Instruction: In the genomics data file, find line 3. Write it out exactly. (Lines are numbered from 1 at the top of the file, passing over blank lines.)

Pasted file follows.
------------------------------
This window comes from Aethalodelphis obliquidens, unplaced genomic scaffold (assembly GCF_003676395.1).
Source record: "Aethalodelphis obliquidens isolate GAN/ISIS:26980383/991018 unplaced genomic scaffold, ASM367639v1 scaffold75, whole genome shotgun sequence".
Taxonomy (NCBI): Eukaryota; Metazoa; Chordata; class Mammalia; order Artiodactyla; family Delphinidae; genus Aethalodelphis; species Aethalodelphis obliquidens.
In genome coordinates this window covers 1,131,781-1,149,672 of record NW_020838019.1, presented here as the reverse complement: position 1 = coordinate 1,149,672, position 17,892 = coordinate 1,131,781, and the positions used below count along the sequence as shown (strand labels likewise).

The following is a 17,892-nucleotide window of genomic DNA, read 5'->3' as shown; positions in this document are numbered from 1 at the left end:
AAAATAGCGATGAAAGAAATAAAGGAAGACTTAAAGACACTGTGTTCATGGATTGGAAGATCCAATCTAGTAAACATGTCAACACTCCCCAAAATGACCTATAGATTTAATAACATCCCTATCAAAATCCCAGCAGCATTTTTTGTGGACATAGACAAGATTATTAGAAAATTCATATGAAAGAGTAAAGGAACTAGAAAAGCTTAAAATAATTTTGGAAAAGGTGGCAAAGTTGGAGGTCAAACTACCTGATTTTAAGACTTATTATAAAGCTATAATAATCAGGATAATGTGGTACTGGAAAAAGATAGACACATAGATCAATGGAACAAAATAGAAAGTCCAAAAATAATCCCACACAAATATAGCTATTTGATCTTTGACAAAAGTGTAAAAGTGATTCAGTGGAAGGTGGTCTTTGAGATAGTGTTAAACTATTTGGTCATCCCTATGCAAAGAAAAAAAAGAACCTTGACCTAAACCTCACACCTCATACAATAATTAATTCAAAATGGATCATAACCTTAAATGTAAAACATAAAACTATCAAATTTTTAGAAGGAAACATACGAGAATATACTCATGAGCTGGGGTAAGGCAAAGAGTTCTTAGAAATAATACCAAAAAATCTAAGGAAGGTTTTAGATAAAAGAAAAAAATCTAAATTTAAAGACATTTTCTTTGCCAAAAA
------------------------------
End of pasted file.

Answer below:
Taxonomy (NCBI): Eukaryota; Metazoa; Chordata; class Mammalia; order Artiodactyla; family Delphinidae; genus Aethalodelphis; species Aethalodelphis obliquidens.